After an unusual spike in June, Alberta’s new housing starts are settling down to a level much more consistent with the long term trend. According to statistics complied by Canada Mortgage and Housing Corporation, there were 34,475 housing starts in the province last month. Since August of last year, housing starts have averaged just under 38,000 (annualized rate), about 8.2 per cent more than the 35,130 over the previous twelve-month period.
(The figure is seasonally adjusted to smooth out the predictable fluctuations in activity. It’s also reported at an annual rate: that is to say it represents the number of homes that would be started in one year if the pace of building was maintained for twelve months.)
The graph below shows the last three complete years of home building activity in Alberta. Generally speaking, housing starts have displayed a gradual but steady increase. The exception is June of 2014, a month in which starts jumped to an astonishing 53,853 (annualized rate).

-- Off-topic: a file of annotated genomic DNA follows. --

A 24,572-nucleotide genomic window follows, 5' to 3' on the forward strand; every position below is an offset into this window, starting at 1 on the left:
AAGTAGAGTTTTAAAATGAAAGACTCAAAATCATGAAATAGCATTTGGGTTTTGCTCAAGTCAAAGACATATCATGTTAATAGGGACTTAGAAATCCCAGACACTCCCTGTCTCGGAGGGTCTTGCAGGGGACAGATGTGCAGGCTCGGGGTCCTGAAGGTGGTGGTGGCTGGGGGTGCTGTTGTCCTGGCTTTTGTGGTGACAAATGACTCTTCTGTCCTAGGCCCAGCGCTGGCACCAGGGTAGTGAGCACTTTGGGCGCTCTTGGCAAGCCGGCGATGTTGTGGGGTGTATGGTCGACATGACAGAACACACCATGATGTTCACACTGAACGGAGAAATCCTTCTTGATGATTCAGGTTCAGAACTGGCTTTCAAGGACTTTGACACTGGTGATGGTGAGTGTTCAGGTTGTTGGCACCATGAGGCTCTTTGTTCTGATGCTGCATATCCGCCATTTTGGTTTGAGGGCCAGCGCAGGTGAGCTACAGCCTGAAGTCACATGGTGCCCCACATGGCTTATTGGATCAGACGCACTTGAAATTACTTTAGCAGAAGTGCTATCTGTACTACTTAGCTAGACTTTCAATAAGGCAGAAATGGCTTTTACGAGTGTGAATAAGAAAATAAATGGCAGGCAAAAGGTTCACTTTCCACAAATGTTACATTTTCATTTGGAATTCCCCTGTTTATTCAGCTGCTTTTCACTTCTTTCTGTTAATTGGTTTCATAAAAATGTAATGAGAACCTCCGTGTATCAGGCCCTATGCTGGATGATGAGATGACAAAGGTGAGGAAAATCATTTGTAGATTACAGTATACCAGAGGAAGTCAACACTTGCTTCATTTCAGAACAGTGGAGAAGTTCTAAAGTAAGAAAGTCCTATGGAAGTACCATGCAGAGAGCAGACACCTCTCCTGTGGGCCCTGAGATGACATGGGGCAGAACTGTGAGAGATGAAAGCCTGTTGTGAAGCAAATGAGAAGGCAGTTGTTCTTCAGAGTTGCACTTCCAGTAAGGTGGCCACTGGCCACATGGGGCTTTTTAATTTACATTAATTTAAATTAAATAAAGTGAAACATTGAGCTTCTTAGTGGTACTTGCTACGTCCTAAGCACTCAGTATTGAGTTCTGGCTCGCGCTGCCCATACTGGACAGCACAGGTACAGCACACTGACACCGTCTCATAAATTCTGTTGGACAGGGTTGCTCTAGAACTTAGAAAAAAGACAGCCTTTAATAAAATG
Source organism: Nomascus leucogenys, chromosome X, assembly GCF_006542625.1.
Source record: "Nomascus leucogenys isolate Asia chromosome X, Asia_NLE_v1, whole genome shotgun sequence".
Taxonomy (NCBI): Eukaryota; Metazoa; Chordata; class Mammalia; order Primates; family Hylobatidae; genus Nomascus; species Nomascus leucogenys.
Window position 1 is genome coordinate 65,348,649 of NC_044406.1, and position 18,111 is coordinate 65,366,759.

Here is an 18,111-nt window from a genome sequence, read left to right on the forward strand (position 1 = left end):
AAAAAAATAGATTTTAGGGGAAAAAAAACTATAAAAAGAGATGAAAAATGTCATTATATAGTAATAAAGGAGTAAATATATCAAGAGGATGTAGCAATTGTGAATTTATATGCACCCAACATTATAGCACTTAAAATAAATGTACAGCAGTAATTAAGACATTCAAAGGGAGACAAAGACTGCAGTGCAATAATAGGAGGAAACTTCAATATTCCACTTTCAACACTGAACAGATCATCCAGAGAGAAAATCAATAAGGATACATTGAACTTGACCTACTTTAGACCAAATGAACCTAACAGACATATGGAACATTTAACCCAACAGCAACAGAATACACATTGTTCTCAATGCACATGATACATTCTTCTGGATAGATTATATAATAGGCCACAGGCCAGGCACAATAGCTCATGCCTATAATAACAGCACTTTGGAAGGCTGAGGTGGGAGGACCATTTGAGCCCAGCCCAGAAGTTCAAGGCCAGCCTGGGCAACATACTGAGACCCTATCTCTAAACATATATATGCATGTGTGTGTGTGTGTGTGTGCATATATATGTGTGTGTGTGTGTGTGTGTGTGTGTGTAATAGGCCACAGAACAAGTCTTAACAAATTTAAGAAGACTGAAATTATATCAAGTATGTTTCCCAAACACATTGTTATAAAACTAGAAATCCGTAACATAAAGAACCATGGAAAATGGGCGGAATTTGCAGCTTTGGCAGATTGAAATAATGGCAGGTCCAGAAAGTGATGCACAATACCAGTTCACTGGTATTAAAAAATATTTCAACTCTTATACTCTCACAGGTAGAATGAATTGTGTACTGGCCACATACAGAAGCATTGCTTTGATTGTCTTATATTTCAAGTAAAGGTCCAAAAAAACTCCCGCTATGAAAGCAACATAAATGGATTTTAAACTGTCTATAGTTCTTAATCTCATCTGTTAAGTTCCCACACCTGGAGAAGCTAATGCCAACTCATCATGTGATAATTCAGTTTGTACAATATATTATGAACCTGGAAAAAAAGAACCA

It is difficult to explain this anomaly in the data. It could be an error in the survey or perhaps starts spiked this high due to a combination of random events. Whatever the case, June’s sudden and steep jump is a great example of why one month of data should never be considered in isolation. The return to normal building levels in July is a reassurance that housing construction in Alberta is increasing steadily but at a more sustainable pace than in June.
**Article courtesy of Todd Hirsch of ATB Financial. Thanks Todd!!
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